Courses Restricted to
Federally Certified PDD Personnel
Additional prerequisites may be listed in the course
Course Listing and the Continuing Education Hours (CEH)
Operational Source Testing (CE 822) (40 CEH)
Countermeasures (CE 839) (40 CEH)
Countermeasures II (CE 847) (minimum of 4 CEH)
Federal Interagency Polygraph Seminar (CE 845) (36-40 CEH)
Psychology of a Spy (CE 842) (40 CEH)
Although originally designed specifically to enhance the abilities of the intelligence and counterintelligence examiners who were being assigned to PDD duties in support of human intelligence and offensive counterintelligence operations, this course has now broadened to provide topics of interest to the Federal law enforcement PDD examiner. The course includes background information on operational terminology, briefings on the operational structure and function of various intelligence agencies within the Federal government. Also included are instructional segments concerning legal issues, use of interpreters, foreign intelligence service recruitment operations and domestic and international terrorism. Instruction will also be offered in the areas of foreign use of polygraph and an expanded block of instruction on the use of polygraph in source and informant testing. Lastly, the course will address cultural considerations in the PDD testing process.
This 40-hour course prepares the PDD examiner to deter and detect employment of polygraph countermeasures in criminal and intelligence testing environments. The course presents background information for a foundation in concepts, theories, and research data related to polygraph countermeasures. Laboratory exercises are included to enhance skills and provide hands-on experience. Detailed discussion of numerous case studies involving examples of confirmed countermeasures. Law enforcement and intelligence PDD examinations are used to demonstrate methods of detecting and defeating this threat. Information provided includes discussion of threats posed by foreign intelligence services, terrorist organizations, and other criminal elements attempting to defeat law enforcement and intelligence PDD examinations. This course is intended as the primary polygraph countermeasures course for criminal and security screening PDD examiners or as a periodic refresher course for examiners supporting intelligence operations. The course included daily directed reading assignments followed by classroom discussions and quizzes.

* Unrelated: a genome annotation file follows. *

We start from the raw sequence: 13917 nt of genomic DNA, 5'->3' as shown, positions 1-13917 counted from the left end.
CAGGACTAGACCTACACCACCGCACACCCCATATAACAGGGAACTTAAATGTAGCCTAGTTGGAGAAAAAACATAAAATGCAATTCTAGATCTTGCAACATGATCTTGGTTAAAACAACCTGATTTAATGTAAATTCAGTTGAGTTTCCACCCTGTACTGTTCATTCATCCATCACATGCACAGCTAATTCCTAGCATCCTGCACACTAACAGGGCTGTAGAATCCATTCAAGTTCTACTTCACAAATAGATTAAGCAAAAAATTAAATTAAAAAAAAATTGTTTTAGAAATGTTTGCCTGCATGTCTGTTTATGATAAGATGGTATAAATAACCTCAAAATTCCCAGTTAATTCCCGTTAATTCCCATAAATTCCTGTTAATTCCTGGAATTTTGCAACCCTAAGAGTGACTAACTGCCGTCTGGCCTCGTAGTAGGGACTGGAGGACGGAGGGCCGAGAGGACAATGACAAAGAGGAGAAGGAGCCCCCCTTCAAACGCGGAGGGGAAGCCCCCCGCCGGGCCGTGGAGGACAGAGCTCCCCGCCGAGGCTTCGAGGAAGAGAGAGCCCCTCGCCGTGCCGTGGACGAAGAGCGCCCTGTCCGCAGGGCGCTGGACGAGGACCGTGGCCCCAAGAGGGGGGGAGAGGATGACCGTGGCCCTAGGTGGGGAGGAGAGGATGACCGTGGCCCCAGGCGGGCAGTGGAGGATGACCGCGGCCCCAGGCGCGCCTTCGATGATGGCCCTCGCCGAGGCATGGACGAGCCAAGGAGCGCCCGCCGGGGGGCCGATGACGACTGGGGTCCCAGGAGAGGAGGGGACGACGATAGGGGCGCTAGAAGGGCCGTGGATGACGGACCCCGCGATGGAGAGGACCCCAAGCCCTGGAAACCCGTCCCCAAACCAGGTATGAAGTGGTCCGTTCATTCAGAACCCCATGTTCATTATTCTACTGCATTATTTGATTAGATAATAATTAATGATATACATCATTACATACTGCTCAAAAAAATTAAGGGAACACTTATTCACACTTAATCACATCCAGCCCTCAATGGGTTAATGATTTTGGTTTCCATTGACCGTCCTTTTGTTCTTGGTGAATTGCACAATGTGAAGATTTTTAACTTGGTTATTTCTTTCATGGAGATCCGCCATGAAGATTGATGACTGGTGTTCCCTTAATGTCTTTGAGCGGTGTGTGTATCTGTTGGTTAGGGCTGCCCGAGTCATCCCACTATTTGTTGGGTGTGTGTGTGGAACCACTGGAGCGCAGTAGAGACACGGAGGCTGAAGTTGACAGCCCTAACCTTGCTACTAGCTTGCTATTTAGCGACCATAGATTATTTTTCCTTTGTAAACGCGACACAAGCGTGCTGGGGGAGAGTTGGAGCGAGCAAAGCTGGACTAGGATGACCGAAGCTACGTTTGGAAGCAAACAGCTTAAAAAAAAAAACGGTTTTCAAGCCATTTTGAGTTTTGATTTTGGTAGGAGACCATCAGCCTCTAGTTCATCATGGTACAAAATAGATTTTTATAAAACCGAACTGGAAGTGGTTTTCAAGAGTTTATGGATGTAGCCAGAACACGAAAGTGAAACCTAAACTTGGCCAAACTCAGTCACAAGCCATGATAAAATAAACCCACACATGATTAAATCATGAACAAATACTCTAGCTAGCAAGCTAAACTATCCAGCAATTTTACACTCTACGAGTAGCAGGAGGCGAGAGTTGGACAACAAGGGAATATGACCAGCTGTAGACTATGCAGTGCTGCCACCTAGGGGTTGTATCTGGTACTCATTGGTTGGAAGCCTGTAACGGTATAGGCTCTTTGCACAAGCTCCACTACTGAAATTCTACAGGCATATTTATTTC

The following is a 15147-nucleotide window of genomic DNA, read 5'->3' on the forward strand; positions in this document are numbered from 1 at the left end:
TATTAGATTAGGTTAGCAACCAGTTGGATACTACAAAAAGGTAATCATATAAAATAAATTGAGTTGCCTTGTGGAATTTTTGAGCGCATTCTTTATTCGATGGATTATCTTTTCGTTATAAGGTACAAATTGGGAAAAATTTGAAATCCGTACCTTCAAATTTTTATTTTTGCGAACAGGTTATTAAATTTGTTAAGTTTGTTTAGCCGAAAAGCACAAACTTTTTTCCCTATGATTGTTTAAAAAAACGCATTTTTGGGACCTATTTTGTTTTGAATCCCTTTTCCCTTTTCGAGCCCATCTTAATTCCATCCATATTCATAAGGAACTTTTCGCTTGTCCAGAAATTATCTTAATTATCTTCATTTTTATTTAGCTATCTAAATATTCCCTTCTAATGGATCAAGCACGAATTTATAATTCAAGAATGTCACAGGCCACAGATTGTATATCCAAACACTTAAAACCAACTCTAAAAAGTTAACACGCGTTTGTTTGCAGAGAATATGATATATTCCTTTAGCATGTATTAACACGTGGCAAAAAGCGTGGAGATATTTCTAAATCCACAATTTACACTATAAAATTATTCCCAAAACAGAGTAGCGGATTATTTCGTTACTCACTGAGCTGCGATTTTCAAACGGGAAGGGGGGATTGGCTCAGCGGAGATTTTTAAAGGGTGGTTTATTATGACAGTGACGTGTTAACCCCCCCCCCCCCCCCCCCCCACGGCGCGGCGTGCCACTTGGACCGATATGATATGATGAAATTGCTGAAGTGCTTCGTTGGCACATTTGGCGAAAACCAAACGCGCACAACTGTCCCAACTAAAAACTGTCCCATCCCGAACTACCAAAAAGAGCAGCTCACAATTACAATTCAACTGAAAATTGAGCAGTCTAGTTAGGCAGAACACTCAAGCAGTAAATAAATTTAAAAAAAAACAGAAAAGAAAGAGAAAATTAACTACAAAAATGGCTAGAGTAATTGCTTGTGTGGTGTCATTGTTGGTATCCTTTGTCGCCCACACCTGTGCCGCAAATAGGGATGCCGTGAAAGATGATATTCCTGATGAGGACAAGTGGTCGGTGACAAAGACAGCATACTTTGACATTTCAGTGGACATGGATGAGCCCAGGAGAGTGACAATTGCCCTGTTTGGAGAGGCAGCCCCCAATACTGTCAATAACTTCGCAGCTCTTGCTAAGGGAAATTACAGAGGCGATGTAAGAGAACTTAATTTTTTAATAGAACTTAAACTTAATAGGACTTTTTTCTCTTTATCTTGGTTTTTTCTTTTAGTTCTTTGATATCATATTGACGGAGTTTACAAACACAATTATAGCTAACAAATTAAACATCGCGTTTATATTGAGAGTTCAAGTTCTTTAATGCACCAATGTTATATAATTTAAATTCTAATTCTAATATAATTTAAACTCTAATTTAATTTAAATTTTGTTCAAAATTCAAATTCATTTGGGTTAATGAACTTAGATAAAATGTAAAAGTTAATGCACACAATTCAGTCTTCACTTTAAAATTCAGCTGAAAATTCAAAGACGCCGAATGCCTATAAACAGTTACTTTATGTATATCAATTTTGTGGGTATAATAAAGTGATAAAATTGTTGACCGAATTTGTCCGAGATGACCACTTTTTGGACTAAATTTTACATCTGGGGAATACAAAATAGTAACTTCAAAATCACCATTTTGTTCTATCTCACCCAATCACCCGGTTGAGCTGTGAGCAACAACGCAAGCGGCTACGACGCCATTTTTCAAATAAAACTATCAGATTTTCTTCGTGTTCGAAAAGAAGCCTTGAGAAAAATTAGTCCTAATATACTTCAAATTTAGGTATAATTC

This course is presented as a mandatory biennial refresher of contemporary polygraph countermeasure issues. It is intended to expose the field PDD examiner, quality control and other supervisory personnel to current countermeasures issues and cases of interest being reported throughout the federal government, countermeasures detection policies and practices, current countermeasures curriculum, and related research.
This course may be offered in virtually any environment suitable for presentations at the SECRET level. It may be offered as a stand alone course or as a block of instruction within another course or agency in-service training. The only limitation is that to be credited under the heading of CMII, it must be comprised of a minimum of four hours of instruction. This instruction meets the requirement stated in C18.4 of Chapter 18 of the Federal Examiners Handbook.
For 28 years, this seminar has provided Federal polygraph examiners with continuing education in a wide variety of disciplines related to the detection of deception. Subject matter covered during this seminar is a balance of information relevant to both criminal investigators and counterintelligence examiners. This includes updates on the latest developments in polygraph theory and research. This seminar is normally held in the month of June and in proximity of Washington, D.C. Attendance at future seminars will result in the awarding of 36 to 40 continuing education hours.
This course is aimed at giving the PDD examiner, particularly
those from the intelligence community, new and valuable
insight into the psychological behaviors and motivations
of those who turn to espionage. Much of the information
has been obtained through work in Project Slammer,
the case studies of convicted and incarcerated spies.
Students will specifically be afforded instruction
in threat analysis, identifying and classifying risk
factors associated with spies, and an in-depth review
of the research associated with this topic. In addition,
students will learn how to recognize some of the personality
traits of the potential spy and be briefed on the perspective
of foreign intelligence services and their spies. Further,
students will receive instruction and assistance in
understanding the types of material that spies are
attracted to and how they go about obtaining it.
Prerequisite: The student must be a Federal PDD examiner, or a specifically designated Federal employee or contractor and possess a TOP SECRET SCI clearance. Written verification of security clearance must be submitted to the course manager a minimum of two weeks prior to the course starting date.
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